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Disease Profile: Aster Yellows

Of the pests and diseases that affect perennials, there are some that are easy to identify as soon as they appear in the garden, and there are others that remain mysterious for weeks, months, or even years before they can be identified. Aster yellows is a disease that can begin innocuously enough with some stunted buds on a single plant and then quickly become apparent across an entire garden if left unchecked.

What is Aster Yellows?

Aster yellows is a chronic, systemic disease that is caused by phytoplasmas that stunt the growth and development of hundreds of plants in the Asteraceae family.

Aster yellows phytoplasmas are specialized bacteria living within herbaceous plants' conductive tissue (phloem). Tiny insects called leaf hoppers serve as the vector, or spreading agent, of aster yellows, and will spread it every time they feed once they become infected with the phytoplasma. Leaf hoppers don't survive the winter, but are brought north from southern climates every spring, making it impossible to control their population.

Preventing Aster Yellows

Once a plant has aster yellows, it cannot be treated and can serve as a conduit of further spread, so removing and destroying any plants that become infected is essential.
The primary way to prevent aster yellows is to control its spread through regular maintenance in the garden to remove infected plants early, and by limiting the use of common plants that can carry it. Regular weeding is also important to reduce the potential of a plant hosting or spreading aster yellows to other desirable plants.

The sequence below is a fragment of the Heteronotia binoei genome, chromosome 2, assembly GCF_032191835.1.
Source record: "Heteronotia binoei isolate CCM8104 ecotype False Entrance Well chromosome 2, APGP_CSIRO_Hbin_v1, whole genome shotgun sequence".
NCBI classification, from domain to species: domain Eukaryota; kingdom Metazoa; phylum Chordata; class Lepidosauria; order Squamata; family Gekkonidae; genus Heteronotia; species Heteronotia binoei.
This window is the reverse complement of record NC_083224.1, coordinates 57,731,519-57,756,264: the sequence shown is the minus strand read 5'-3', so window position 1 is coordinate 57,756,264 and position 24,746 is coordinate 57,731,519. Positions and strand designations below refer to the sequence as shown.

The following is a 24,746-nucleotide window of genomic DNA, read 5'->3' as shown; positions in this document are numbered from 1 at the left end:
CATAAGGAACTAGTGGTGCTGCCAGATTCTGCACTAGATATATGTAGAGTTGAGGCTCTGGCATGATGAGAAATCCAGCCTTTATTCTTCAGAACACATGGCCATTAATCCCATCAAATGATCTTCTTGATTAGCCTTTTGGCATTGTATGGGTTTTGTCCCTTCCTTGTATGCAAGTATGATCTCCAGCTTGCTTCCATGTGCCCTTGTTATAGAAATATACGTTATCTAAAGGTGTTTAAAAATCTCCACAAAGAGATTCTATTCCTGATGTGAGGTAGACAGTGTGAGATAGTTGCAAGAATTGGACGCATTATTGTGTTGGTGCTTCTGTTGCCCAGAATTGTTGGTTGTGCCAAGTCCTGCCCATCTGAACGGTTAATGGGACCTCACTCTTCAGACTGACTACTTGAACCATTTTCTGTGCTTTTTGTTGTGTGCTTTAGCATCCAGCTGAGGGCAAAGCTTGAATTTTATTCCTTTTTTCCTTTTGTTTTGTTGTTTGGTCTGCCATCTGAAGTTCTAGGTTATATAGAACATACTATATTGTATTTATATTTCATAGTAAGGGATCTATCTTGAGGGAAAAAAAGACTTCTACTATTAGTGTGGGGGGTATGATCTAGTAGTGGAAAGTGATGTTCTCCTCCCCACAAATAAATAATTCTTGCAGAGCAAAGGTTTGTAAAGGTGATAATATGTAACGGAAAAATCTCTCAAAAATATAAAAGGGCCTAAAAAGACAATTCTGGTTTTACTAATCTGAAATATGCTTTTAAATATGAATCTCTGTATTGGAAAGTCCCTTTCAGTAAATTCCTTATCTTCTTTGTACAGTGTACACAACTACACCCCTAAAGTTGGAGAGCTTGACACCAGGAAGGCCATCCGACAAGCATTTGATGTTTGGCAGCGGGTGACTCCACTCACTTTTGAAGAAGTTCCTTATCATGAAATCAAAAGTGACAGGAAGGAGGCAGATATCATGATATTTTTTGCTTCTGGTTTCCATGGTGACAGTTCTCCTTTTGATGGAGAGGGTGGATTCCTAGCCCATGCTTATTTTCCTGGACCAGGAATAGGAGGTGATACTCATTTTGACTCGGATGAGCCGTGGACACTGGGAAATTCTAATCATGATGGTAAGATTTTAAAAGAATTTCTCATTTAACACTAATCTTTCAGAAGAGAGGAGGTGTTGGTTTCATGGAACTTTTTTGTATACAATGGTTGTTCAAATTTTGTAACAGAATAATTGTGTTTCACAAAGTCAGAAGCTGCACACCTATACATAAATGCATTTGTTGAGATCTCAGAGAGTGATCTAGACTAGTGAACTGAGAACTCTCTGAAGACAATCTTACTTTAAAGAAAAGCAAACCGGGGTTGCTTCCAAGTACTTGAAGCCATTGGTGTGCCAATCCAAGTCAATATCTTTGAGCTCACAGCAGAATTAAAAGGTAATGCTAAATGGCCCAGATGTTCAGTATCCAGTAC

Susceptible Plants

Unfortunately the Asteraceae family includes many popular perennials including native favorites like Purple Coneflower (Echinacea), Black Eyed Susans (Rudbeckia) and Prairie Blazing Star (Liatris). Popular annuals that are also susceptible to aster yellows include marigolds, petunias, and vinca.
Aster yellows can also create problems in the vegetable garden, causing carrots to form stunted, bitter tasting roots, and potatoes to never develop.

Once discovered, plants with aster yellows should be removed, roots and all, and properly composted. Because the phytoplasmas are carried by leaf hoppers, the presence of a single plant with Aster yellows can be a portend for further infestation if left alone.
The prevalence of Aster yellows speaks to the necessity for diversity in the home garden. In addition to planting a variety of individual varieties of plants, it is also imperative to plant a variety of biological types of plants, as noted by the binomial or Latin name. By including plants of all families, the spread of Aster yellows can be slowed.

The prevalence of Aster yellows speaks to the necessity for diversity in the home garden.